Lachanodrakon was a capable general, winning fame for his campaigns against the Abbasids on the Byzantine Empire's eastern frontier. During the reign of Constantine V's son Leo IV he seems to have been the most prominent military commander leading expeditions comprising troops from several themes against the Arabs; the first such expedition occurred in 778 when, preempting an anticipated Arab raid, Lachanodrakon led a large army against Germanikeia. Although the city did not fall, the Byzantine army defeated a relief force, plundered the region, took many captives Jacobites, who were resettled in Thrace. In 780, Lachanodrakon ambushed and defeated an Arab invasion in the Armeniac Theme, killing the brother of the Arab commander Thumama ibn al-Walid; the Arab historian al-Tabari records that in 781 Lachanodrakon forced another Arab invasion, under'Abd al-Kabir, to withdraw without battle, although Theophanes ascribes the success to the sakellarios John. In 782, however, he was defeated by the Arab general al-Barmaqi during a large-scale invasion led by the future caliph Harun al-Rashid, losing some 15,000 men according to Theophanes.

In the aftermath of this defeat, because of his iconoclast past, he was removed from his command by the iconophile empress-regent Irene of Athens. Lachanodrakon reappears in 790, when the young emperor Constantine VI conspired to overturn the tutelage of Irene; the general was sent by Constantine to the Armeniac Theme to secure the allegiance of its soldiers. Constantine succeeded in toppling his mother in December 790. According to the account of Theophanes, he participated in the imperial campaign against the Bulgars in 792 that led to the disastrous defeat at the Battle of Marcellae on 20 July, where he was killed; the history of John Skylitzes records his death in the Battle of Versinikia, again against the Bulgars, in 813, but this is an error. Hollingsworth, Paul A.. "Lacha

Vagrant (software)

Vagrant is an open-source software product for building and maintaining portable virtual software development environments, e.g. for VirtualBox, KVM, Hyper-V, Docker containers, VMware, AWS. It tries to simplify the software configuration management of virtualizations in order to increase development productivity. Vagrant is written in the Ruby language. Vagrant was first started as a personal side-project by Mitchell Hashimoto in January 2010; the first version of Vagrant was released in March 2010. In October 2010, Engine Yard declared; the first stable version, Vagrant 1.0, was released in March 2012 two years after the original version was released. In November 2012, Mitchell formed an organization called HashiCorp to support the full-time development of Vagrant. HashiCorp now works on creating commercial editions and provides professional support and training for Vagrant. Vagrant was tied to VirtualBox, but version 1.1 added support for other virtualization software such as VMware and KVM, for server environments like Amazon EC2.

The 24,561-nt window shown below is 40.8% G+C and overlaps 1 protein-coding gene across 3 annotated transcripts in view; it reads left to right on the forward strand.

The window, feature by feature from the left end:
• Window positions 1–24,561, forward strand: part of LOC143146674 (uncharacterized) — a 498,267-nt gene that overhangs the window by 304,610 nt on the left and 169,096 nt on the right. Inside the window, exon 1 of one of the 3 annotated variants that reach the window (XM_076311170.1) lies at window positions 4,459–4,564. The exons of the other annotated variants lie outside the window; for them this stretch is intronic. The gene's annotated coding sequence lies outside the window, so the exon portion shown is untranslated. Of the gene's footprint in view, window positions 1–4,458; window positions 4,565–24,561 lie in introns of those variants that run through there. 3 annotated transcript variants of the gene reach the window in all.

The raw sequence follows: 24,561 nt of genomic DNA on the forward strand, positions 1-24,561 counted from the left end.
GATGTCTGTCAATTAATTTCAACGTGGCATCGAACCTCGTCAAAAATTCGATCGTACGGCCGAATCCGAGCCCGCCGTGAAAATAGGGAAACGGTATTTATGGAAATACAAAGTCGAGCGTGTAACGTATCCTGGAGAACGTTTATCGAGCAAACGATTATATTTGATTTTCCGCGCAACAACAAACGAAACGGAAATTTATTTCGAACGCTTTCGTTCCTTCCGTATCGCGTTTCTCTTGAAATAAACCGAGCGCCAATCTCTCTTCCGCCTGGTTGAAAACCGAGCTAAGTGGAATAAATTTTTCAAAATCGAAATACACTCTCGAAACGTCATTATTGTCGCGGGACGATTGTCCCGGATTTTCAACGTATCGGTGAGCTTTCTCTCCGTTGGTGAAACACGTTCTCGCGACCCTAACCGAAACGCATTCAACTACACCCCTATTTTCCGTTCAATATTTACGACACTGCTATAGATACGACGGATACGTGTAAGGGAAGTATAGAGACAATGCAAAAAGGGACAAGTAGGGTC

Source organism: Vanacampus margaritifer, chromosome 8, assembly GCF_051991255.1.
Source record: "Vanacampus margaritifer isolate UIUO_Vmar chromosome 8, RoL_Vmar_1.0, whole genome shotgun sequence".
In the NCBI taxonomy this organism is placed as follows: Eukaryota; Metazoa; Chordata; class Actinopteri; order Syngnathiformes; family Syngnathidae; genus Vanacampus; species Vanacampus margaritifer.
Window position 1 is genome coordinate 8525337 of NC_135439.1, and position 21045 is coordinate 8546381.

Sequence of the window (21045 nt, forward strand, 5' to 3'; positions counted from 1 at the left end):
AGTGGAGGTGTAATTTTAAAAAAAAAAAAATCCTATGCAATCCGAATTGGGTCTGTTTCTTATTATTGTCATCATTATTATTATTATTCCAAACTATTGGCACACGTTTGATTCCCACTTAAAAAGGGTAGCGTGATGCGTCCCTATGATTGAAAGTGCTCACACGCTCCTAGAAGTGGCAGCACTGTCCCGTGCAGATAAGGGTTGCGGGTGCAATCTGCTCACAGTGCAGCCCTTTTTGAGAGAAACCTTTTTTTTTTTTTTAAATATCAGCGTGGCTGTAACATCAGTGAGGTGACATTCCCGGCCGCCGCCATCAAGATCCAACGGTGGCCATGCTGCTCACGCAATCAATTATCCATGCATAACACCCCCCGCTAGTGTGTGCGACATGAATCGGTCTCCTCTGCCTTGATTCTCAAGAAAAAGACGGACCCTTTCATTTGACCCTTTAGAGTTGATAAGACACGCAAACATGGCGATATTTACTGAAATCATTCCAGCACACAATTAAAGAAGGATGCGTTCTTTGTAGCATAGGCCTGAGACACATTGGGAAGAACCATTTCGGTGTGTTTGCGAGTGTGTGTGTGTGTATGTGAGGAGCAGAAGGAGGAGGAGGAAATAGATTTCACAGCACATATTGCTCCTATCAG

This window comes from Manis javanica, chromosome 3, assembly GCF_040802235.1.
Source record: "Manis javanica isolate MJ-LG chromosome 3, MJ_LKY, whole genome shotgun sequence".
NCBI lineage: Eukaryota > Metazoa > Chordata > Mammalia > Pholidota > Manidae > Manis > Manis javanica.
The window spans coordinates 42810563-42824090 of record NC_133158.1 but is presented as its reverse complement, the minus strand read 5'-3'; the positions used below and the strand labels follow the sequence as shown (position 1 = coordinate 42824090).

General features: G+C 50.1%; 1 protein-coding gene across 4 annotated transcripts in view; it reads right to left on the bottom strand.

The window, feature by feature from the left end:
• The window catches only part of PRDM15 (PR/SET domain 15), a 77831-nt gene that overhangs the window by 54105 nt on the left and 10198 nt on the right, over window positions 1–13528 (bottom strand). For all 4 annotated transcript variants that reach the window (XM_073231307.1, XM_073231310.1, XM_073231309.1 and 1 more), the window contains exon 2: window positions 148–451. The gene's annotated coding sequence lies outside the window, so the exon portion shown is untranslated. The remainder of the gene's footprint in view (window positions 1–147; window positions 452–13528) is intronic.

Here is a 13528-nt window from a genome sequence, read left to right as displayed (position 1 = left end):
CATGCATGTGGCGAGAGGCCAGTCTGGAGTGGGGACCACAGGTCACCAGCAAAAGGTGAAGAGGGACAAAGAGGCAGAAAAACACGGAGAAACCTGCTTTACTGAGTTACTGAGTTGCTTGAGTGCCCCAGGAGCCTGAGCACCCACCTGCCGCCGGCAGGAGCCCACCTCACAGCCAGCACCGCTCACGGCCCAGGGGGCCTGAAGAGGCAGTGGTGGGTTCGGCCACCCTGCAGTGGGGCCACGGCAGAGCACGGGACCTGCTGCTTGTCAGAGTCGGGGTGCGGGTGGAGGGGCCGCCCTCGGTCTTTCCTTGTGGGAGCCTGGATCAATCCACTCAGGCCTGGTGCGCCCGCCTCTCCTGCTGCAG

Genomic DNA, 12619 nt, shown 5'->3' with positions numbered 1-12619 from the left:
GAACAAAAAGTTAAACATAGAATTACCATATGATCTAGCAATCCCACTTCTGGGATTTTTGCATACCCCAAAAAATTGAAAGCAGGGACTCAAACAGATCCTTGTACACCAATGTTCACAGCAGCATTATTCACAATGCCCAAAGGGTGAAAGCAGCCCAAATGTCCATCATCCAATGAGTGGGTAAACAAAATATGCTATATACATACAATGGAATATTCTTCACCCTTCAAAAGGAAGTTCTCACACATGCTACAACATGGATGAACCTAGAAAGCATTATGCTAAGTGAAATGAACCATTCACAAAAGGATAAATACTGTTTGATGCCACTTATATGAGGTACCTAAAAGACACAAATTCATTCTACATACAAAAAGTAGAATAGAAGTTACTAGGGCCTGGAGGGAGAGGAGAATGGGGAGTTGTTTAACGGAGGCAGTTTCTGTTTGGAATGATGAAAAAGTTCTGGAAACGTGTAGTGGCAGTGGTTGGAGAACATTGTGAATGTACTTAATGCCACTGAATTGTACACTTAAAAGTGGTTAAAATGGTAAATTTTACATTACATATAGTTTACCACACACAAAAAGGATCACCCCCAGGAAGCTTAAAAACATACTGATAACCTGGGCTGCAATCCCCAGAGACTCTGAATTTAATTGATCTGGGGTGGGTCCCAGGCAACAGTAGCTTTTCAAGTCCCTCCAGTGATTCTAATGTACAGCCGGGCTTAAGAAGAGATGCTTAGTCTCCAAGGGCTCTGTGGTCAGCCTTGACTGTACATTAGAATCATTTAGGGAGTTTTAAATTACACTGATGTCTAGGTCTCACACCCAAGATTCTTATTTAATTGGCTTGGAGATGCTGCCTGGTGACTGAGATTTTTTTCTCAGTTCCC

Vagrant is written in Ruby, but it can be used in projects written in other programming languages such as PHP, Java, C#, JavaScript. Since version 1.6, Vagrant natively supports Docker containers, which in some cases can serve as a substitute for a virtualized operating system. Vagrant uses "Provisioners" and "Providers" as building blocks to manage the development environments. Provisioners are tools. Puppet and Chef are the two most used provisioners in the Vagrant ecosystem. Providers are the services that Vagrant uses to create virtual environments. Support for VirtualBox, Hyper-V, Docker virtualization ships with Vagrant, while VMware and AWS are supported via plugins. Vagrant sits on top of virtualization software as a wrapper and helps the developer interact with the providers, it automates the configuration of virtual environments using Chef or Puppet, the user does not have to directly use any other virtualization software. Machine and software requirements are written in a file called "Vagrantfile" to execute necessary steps in order to create a development-ready box.

"Box" is a format and an extension for Vagrant environments, copied to another machine in order to replicate the same environment. Official website List of Vagrant boxes